Ruth's story .

Ruth on life with ACC, her treatment for lung metastases and how she likes to keep up with all the latest research.

Diagnosis and treatment

My name’s Ruth, and I was diagnosed in 2009 with Adenoid Cystic Carcinoma (ACC) of my right submandibular gland. And I had that excised and had three operations. After the operations I had six weeks of radiotherapy.

Lung metastases treatment

A year after I had radiotherapy, I had a CT scan of my lungs, and they found I had lung metastases. The research I’d done was that you can have them removed with RFA* which is a treatment where they put a probe into your lung, and through heat, destroy the metastases. So I had that done ten times, and seven of the metastases have been destroyed, and gone, and I would have had a lot more, and they would have grown more if I hadn’t had that done over the years. It leaves you with a little bit of scar tissue in your lung, but apart from that, it does not destroy the healthy lung tissue, and it hasn’t affected my life at all.

*Radiofrequency ablation


My attitude is to be very positive, and I keep up with all the current research, and I’m very involved with what’s going on with research, with the ACCRF* and also with the work at the Christie**. I’ve had my tumour profiled and I’m very interested in all the clinical trials etc. that are coming up.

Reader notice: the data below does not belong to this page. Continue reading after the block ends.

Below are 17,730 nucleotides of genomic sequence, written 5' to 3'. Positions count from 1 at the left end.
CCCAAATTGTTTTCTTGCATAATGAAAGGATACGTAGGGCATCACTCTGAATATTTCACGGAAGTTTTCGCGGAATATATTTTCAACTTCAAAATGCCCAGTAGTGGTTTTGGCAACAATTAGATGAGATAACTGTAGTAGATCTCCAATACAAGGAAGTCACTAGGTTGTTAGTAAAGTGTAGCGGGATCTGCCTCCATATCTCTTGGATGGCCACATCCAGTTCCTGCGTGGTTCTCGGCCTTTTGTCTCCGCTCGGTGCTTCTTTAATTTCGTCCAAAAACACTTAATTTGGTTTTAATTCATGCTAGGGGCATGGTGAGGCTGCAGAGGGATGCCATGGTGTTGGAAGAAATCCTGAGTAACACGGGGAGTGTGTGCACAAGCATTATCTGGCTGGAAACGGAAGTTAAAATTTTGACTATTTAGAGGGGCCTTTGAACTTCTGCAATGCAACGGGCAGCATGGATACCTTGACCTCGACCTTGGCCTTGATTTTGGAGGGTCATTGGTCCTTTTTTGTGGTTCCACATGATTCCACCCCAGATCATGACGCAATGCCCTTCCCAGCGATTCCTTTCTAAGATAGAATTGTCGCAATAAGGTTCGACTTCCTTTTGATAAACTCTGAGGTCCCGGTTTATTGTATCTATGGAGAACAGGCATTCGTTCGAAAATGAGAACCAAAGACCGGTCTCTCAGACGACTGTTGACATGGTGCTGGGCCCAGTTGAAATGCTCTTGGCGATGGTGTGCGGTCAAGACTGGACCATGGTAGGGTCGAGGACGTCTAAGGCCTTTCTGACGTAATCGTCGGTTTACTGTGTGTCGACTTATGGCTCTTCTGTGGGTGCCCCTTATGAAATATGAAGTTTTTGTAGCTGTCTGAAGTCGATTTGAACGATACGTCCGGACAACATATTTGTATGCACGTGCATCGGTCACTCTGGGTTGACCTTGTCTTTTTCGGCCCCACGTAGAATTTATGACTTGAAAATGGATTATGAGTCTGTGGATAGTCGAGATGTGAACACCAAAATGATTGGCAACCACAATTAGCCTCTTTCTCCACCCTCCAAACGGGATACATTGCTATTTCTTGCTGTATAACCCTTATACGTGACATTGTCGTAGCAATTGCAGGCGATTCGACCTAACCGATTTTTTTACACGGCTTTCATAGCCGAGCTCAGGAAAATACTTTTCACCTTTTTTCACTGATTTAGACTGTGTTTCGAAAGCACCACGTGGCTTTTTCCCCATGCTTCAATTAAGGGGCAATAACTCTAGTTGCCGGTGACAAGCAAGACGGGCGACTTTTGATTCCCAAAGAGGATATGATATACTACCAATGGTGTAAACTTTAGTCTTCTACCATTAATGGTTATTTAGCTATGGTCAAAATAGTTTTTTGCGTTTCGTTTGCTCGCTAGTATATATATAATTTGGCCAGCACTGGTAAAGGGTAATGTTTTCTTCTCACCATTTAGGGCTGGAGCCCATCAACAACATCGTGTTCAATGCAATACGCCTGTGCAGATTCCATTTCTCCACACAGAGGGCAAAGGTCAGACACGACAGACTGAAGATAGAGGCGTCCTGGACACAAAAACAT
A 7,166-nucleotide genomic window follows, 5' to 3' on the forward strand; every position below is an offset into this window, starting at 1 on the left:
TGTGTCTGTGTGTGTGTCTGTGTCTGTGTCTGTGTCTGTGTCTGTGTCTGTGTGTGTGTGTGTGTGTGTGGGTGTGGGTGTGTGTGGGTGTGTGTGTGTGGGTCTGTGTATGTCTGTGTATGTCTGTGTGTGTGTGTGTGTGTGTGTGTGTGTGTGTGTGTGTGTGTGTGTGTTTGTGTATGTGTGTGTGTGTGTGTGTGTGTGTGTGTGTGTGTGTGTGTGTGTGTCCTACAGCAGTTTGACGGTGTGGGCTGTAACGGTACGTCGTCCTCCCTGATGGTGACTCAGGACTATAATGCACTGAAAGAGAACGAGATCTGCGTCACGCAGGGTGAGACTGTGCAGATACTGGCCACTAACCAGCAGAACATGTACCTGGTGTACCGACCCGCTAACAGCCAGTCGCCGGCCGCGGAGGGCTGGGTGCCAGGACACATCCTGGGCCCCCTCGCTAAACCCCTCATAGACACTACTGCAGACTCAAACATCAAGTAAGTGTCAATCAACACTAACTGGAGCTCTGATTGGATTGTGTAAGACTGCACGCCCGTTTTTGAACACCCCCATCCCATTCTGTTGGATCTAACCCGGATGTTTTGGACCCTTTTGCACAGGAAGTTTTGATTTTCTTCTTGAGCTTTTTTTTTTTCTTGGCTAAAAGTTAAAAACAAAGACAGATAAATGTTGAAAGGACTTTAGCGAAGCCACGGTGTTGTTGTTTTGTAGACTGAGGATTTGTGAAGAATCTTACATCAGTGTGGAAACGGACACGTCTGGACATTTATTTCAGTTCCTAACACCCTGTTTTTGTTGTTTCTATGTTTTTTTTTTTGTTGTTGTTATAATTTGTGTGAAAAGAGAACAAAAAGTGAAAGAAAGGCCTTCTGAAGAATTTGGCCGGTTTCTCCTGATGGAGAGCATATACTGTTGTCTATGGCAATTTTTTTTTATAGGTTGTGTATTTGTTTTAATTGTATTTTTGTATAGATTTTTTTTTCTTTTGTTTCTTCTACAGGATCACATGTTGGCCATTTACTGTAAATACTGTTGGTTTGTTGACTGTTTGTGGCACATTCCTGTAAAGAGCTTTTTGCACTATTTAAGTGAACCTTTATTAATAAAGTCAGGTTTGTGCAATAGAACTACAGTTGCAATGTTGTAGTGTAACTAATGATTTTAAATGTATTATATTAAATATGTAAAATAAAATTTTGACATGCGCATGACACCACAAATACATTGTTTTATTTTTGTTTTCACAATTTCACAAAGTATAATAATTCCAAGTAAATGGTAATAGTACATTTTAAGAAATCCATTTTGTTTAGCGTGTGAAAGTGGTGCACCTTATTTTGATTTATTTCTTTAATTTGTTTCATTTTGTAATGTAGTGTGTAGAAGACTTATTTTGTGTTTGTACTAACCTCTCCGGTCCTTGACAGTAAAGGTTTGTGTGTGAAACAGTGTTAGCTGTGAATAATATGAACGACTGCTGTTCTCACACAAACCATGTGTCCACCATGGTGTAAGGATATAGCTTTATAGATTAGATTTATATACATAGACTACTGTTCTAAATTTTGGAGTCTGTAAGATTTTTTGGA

*Adenoid Cystic Carcinoma Research Foundation      ** The Christie Hospital, Manchester

Getting on with life

I have a healthy diet and an active life. I walk my dog every day. I go swimming once a week – I do 40 lengths of the swimming baths every week. I’ve got lots of friends – I’ve got friends who don’t even know I’ve got cancer because I don’t feel the need to talk about it all the time. I enjoy getting on with my life.

Just after I was diagnosed, we planned to get this black Labrador puppy, and my husband said – well perhaps we’d better not get him – and I said no, no, we will get him, you know, it’ll be good to have a puppy. And he’s nine now – and he’s brilliant. I take him for an hour’s walk every morning, and it all keeps me fit and well and motivated, basically.

If I could go back in time and give myself one piece of advice I would say you don’t need to worry too much about having cancer. You can still get on with your life; you can still do the things you do.